Thesecond fundamental event that took place was an era of rapidindustrialization (1876-1914) that succeeded the Reconstruction era.Therefore, the process of rapid industrialization occurred in bigcities of United States. The railroads enhanced industrializationprocess, and major cities such as Chicago experienced increasedpopulation, as results. Many industries were established in urbanareas. Consequently, there was increased rural to urban migration asmany African Americans went to urban centers to find employment inmany processing plants and factories. The industrialization periodwas characterized by economic prosperity, although a huge gap existedbetween working poor and the rich. Furthermore, many Americans becameurbanized as most of them left their farms and homesteads to settlein big cities. However, due to constant rural-to-urban migration,there was congestion in the major cities, and there were increasednumber of unemployed people since the processing plants and factoriescould not absorb such influx. The increased rate of unemployment inmajor cities was mainly caused by the economic recession that emergedin 1897 (Harris, 2002).
Althoughthe industrialization period was uninterrupted by immense internalstruggles, the Word War I was another event that would change the wayAmericans thought about themselves. The world war I is regarded as abreaking point since it did not only changed what Americans thoughtthey were, but also how they perceived themselves globally. Althoughthere was no battleground for World War I in American land, itseffects were substantially felt across American Atlantic Ocean. As aresult, the government of United States adopted and implemented newdiplomatic policies. Therefore, after America interrupted the FirstWorld War in 1916, there was an industrial production boom in America(Harris, 2002).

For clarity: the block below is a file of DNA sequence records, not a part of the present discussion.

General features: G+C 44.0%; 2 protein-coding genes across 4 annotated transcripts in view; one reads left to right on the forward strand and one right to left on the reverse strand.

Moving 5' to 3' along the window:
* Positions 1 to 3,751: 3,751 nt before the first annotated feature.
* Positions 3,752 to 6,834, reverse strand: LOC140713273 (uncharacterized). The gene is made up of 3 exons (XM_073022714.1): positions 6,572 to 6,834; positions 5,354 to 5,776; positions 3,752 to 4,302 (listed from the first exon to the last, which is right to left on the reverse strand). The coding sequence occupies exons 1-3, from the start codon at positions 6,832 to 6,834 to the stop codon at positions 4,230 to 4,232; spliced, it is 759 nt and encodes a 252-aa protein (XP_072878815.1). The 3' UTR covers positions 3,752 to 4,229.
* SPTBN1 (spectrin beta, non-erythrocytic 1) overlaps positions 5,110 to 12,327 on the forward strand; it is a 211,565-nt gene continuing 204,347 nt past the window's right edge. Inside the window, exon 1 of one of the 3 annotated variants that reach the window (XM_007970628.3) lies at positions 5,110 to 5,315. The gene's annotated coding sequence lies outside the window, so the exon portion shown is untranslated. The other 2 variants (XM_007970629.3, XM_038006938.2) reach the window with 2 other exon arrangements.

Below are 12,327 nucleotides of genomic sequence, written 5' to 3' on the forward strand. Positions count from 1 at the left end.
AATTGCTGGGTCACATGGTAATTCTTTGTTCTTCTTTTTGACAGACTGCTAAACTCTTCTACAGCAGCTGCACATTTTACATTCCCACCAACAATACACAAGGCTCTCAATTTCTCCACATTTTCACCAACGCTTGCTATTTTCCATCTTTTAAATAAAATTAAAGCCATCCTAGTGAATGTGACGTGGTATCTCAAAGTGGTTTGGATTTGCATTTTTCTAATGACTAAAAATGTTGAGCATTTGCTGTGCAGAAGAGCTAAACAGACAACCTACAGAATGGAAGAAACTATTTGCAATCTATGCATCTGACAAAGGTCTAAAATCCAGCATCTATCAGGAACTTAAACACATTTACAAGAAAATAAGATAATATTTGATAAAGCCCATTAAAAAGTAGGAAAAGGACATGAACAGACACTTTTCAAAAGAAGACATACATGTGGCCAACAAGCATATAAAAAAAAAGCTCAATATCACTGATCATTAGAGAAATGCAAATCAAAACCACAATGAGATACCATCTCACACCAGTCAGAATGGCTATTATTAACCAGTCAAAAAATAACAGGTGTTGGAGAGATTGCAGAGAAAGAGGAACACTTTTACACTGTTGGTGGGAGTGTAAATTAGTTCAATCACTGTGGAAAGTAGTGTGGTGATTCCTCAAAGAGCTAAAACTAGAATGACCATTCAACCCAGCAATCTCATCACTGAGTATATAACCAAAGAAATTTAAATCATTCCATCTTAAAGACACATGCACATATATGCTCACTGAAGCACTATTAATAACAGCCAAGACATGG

Inconclusion, there were several significant events that took placeafter the end of American Civil War in 1865. These events include butnot restricted to Reconstruction era, Industrialization period,economic recession and First World War. The period of reconstructionfacilitated the granting of civil rights to blacks to some extentthrough the 14th Amendment. Therefore, the period ofindustrialization enabled establishment of many processing plants andfactories in major cities. There was a myriad of effects emanatingfrom the process of rapid industrialization such as populationgrowth, restricted to rural-to-urban migration, congestion, andincreased rated of unemployment. However, the First World War changedthe way Americans perceived themselves in the world.
Downs,G. P. (2011). Declarationsof dependence: The long reconstruction of popular politics in theSouth, 1861-1908.Chapel Hill: University of North Carolina Press.
WilliamE. Nelson. (2009). TheFourteenth Amendment: From Political Principle to Judicial Doctrine.Harvard University Press, Cambridge.
Harris,S. E. (2002). Americaneconomic history.Washington, D.C: Beard Books.